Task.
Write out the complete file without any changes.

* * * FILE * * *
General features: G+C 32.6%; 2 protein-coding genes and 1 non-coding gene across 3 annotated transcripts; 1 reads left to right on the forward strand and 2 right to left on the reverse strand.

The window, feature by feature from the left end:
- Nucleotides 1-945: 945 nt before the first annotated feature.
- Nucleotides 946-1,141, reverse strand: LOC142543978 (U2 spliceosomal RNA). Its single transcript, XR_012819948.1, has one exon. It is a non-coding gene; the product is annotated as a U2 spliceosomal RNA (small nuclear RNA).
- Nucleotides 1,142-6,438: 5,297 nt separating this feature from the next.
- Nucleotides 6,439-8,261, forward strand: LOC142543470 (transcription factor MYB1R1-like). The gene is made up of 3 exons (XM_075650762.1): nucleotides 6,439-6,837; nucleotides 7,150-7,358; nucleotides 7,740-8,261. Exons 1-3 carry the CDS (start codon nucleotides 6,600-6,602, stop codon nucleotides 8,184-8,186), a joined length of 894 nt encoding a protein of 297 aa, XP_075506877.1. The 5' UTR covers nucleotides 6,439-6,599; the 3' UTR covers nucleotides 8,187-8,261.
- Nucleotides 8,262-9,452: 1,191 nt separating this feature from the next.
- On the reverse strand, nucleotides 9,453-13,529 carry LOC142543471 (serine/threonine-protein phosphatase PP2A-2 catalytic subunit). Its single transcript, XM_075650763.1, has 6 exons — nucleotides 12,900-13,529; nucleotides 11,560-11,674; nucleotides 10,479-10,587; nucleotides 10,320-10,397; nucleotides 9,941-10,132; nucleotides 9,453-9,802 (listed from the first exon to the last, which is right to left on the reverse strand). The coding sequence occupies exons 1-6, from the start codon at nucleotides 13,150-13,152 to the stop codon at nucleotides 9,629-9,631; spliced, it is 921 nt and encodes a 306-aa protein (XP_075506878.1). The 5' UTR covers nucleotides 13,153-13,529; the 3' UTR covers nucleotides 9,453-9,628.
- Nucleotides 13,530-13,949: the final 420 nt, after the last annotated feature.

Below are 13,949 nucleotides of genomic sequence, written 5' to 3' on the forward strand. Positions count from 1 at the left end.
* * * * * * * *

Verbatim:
General features: G+C 32.6%; 2 protein-coding genes and 1 non-coding gene across 3 annotated transcripts; 1 reads left to right on the forward strand and 2 right to left on the reverse strand.

The window, feature by feature from the left end:
- Nucleotides 1-945: 945 nt before the first annotated feature.
- Nucleotides 946-1,141, reverse strand: LOC142543978 (U2 spliceosomal RNA). Its single transcript, XR_012819948.1, has one exon. It is a non-coding gene; the product is annotated as a U2 spliceosomal RNA (small nuclear RNA).
- Nucleotides 1,142-6,438: 5,297 nt separating this feature from the next.
- Nucleotides 6,439-8,261, forward strand: LOC142543470 (transcription factor MYB1R1-like). The gene is made up of 3 exons (XM_075650762.1): nucleotides 6,439-6,837; nucleotides 7,150-7,358; nucleotides 7,740-8,261. Exons 1-3 carry the CDS (start codon nucleotides 6,600-6,602, stop codon nucleotides 8,184-8,186), a joined length of 894 nt encoding a protein of 297 aa, XP_075506877.1. The 5' UTR covers nucleotides 6,439-6,599; the 3' UTR covers nucleotides 8,187-8,261.
- Nucleotides 8,262-9,452: 1,191 nt separating this feature from the next.
- On the reverse strand, nucleotides 9,453-13,529 carry LOC142543471 (serine/threonine-protein phosphatase PP2A-2 catalytic subunit). Its single transcript, XM_075650763.1, has 6 exons — nucleotides 12,900-13,529; nucleotides 11,560-11,674; nucleotides 10,479-10,587; nucleotides 10,320-10,397; nucleotides 9,941-10,132; nucleotides 9,453-9,802 (listed from the first exon to the last, which is right to left on the reverse strand). The coding sequence occupies exons 1-6, from the start codon at nucleotides 13,150-13,152 to the stop codon at nucleotides 9,629-9,631; spliced, it is 921 nt and encodes a 306-aa protein (XP_075506878.1). The 5' UTR covers nucleotides 13,153-13,529; the 3' UTR covers nucleotides 9,453-9,628.
- Nucleotides 13,530-13,949: the final 420 nt, after the last annotated feature.

Below are 13,949 nucleotides of genomic sequence, written 5' to 3' on the forward strand. Positions count from 1 at the left end.